“This sends a signal to all schools that they can use deceptive practices to take advantage of GI Bill users to get their money in the door and to use that to further programs that may or may not be providing a real educational opportunity.”
Two separate 2019 FTC settlements involved three of the schools.
The University of Phoenix and its parents company, Apollo Education Group, reached a settlement with the FTC for $191 million to resolve charges they had used deceptive advertisements that falsely touted their relationships and job opportunities with companies such as AT&T, Yahoo!, Microsoft, Twitter, and the American Red Cross. According to the VA, the University of Phoenix has been the largest recipient of Post 911 GI Bill benefits since the program began.
Career Education Corporation, the previous parent company of both American InterContinental University and Colorado Technical University, reached a $30 million settlement with the FTC and an additional settlement of nearly $500 million with 49 states on charges the CEC used deceptive lead generators to market its schools. The lead generators told potential students the schools were affiliated with or recommended by the military.
Here are the corrective actions the schools have taken, according to the VA letters:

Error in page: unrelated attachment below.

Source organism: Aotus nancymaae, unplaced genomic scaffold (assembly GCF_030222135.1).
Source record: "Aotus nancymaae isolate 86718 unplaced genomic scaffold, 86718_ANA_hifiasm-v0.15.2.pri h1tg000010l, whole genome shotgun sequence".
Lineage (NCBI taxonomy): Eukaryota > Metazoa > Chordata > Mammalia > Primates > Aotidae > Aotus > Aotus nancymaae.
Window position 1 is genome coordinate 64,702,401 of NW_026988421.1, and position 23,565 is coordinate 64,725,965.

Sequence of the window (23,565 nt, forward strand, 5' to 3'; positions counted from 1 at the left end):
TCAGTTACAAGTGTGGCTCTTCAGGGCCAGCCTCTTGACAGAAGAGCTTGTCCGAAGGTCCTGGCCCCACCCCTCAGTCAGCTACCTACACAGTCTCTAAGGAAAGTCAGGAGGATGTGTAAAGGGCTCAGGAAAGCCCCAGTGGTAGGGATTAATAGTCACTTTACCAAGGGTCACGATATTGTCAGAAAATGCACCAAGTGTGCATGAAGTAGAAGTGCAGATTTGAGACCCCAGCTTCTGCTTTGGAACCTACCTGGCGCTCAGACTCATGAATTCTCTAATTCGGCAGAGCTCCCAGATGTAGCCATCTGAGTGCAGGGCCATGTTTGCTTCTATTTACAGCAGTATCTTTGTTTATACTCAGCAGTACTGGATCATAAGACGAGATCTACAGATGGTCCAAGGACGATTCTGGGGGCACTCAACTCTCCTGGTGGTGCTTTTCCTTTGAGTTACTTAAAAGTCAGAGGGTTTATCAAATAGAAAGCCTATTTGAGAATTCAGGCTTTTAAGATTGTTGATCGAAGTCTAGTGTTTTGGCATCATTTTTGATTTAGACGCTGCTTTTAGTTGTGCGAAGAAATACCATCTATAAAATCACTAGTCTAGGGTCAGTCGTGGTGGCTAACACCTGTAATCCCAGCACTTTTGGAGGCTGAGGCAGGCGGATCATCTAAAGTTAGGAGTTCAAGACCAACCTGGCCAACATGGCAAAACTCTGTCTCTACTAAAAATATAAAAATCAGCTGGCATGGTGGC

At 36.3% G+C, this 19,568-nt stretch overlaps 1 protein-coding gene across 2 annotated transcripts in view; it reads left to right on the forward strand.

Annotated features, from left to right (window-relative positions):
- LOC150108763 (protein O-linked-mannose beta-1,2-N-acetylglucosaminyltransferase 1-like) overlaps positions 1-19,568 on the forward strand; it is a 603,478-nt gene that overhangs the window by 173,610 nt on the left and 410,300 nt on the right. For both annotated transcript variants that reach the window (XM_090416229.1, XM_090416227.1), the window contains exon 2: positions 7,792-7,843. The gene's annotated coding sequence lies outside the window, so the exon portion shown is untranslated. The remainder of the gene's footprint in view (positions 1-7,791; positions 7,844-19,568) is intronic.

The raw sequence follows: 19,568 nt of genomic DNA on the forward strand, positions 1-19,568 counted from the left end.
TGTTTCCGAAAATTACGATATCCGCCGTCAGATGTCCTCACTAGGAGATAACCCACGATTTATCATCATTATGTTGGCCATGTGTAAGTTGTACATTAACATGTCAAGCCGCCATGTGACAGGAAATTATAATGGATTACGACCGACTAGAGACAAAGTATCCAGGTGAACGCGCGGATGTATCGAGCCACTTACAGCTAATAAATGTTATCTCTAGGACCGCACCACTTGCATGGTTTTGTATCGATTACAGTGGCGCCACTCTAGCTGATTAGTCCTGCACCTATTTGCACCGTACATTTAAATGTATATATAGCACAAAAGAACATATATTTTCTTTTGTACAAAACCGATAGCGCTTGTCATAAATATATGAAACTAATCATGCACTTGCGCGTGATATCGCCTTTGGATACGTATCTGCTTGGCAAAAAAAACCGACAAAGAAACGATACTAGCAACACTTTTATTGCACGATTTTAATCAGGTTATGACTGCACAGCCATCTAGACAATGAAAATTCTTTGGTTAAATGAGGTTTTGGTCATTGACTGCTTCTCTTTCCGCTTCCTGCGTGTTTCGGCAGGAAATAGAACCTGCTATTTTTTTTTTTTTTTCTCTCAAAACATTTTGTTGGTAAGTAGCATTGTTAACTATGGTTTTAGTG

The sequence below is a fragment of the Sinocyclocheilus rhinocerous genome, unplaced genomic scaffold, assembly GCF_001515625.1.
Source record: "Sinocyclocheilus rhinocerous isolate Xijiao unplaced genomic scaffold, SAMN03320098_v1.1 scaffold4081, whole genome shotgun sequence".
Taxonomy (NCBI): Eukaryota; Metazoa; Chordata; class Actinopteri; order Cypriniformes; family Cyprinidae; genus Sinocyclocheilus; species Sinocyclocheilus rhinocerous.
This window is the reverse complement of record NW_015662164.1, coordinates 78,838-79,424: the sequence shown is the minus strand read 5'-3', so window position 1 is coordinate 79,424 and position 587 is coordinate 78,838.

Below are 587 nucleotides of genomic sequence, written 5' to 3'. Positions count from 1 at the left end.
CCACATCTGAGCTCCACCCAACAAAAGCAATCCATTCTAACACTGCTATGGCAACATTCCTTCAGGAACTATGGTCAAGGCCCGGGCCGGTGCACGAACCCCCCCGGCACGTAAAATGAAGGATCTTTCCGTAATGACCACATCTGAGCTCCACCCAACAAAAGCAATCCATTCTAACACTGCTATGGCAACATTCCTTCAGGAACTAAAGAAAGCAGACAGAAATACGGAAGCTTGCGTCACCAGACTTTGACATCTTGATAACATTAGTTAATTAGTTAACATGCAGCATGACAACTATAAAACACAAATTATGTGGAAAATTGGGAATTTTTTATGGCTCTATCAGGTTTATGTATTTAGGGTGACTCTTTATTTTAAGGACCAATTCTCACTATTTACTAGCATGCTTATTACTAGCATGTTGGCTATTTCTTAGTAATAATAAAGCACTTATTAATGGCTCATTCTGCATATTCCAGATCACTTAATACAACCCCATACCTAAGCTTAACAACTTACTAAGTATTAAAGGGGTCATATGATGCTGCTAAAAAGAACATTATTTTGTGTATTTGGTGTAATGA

University of Phoenix:
- The marketing campaign in question ended in 2014.
- The executive leadership team in place at the time of the FTC review period and the marketing personnel responsible for the advertising campaign have been replaced.
- Marketing activities are no longer outsourced, and the university uses a new review process that requires marketing be approved by multiple departments including the Ethics and Compliance Department, the Legal Department and at times, faculty experts.
- Annual training requirements now include compliance training focused on consumer protection requirements.
- Contacts with prospective students are recorded, analyzed and monitored for key words or phrases that would be potentially problematic; corrective actions with those prospective students are taken in those cases.
- In the wake of the FTC allegations and subsequent settlement, UoP conducted outreach to notify students and make them aware of the waiver of tuition debts for students during the period in question—$141 million and a specific $50 million settlement to be dispersed by FTC for any additional student relief claims (to include any Veterans).
- Since 2013, the VA has conducted more than 130 compliance reviews of UoP locations, to include specific marketing reviews in 2017 and 2019. UoP has fully complied with these audits. No findings of deceptive or misleading advertising or marketing were cited.
Perdoceo Education Corporation (owner of Colorado Tech and American InterContinental University):
- They’ve stopped the conduct regarding deceptive lead generators, and have taken the actions agreed to in settlements.
- The FTC, a federal court in Illinois, 49 state attorneys general and multiple state courts are conducting oversight and enforcement of the agreements.